This season, we invite you to look around yourself for luck.

Some of the most ordinary flora and fauna are the most potent bringers of good fortune—as long as you treat them with proper reverence.

Why is a four-leaf clover such good luck? You can count off the blessings in an old rhyme: One leaf for fame, and one leaf for wealth, and one for a faithful lover, and one to bring glorious health.

The Romans believed that spiders were lucky. (So do we!) They carried tokens of engraved or cast-metal arachnids to ensure prosperity. To kill a spider is still unlucky in many parts of Europe, but to see one is good luck, unless it is injured. A spider spinning a web is a particularly good omen; it means you’re about to come into some money.

Foxglove is the fairies’ favorite flower and can bring good things if you sow it as a seed. The fae like their “good people’s glove” (maneg ellyllon, in Welsh) to stay put, however. Transplanting one brings bad luck.

Cats sometimes get a bad rap, but they’re among our dearest familiars. If you have a cat with double claws, take very good care; it brings extra good fortune. And if any cat asks you for help and you turn it away, bad luck will be yours.

Two herbs are especially beneficial for lovers. Lavender keeps sweethearts happy, so an engaged person should keep bags of it among their clothes to make sure true love runs smooth. Rosemary helps lovers (or anyone) parted by distance. A sprig of it will keep you in your dear one’s thoughts.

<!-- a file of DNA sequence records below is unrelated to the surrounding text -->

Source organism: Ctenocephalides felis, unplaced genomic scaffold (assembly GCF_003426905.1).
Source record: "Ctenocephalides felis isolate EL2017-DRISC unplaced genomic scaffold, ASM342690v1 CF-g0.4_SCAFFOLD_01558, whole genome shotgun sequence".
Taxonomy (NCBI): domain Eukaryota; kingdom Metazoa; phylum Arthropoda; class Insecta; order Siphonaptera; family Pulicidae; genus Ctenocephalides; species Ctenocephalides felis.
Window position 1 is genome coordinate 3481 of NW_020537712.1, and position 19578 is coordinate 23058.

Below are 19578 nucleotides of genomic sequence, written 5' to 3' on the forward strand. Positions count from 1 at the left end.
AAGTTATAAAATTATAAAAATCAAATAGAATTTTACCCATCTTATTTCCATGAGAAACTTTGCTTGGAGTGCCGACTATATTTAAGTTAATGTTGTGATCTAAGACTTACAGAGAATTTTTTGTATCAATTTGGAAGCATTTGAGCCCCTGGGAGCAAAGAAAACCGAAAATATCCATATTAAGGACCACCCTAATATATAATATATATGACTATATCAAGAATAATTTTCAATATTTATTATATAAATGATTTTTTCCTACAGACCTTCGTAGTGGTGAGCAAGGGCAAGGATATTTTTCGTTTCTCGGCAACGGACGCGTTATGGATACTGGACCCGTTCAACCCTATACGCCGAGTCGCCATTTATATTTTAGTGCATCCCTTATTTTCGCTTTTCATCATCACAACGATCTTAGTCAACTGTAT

Swallows nesting in the eaves of your home are good luck and must not be disturbed.

The old-fashioned lady’s mantle is useful in home remedies. Its cup-shaped leaves collect dewdrops, and the dew is good for strengthening magic elixirs. It may even help alchemists turn base metal to gold.

In England, if two or more sheep appear at the precise moment a wish takes shape in your mind, that wish will be granted.


Enchanted Living is a quarterly print magazine that celebrates all things enchanted. 
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Susann Cokal is the author of four novels, including the award-winning Kingdom of Little Wounds and her latest, Mermaid Moon, in which a mermaid goes ashore to find her mother, only to fall into the clutches of a witch who wants to harvest her magic. Cokal also writes short fiction and essays about oddities, and she lives in a haunted farmhouse with cats, peacocks, spouse, and unseen beings who bump in the night. “I’ve always suspected there was more to mermaids than the shipwrecks and love stories that lead them to land,” she says. “I’m glad I had the chance to figure them out in these changing times—both in the novel and here among the creatures of Enchanted Living.”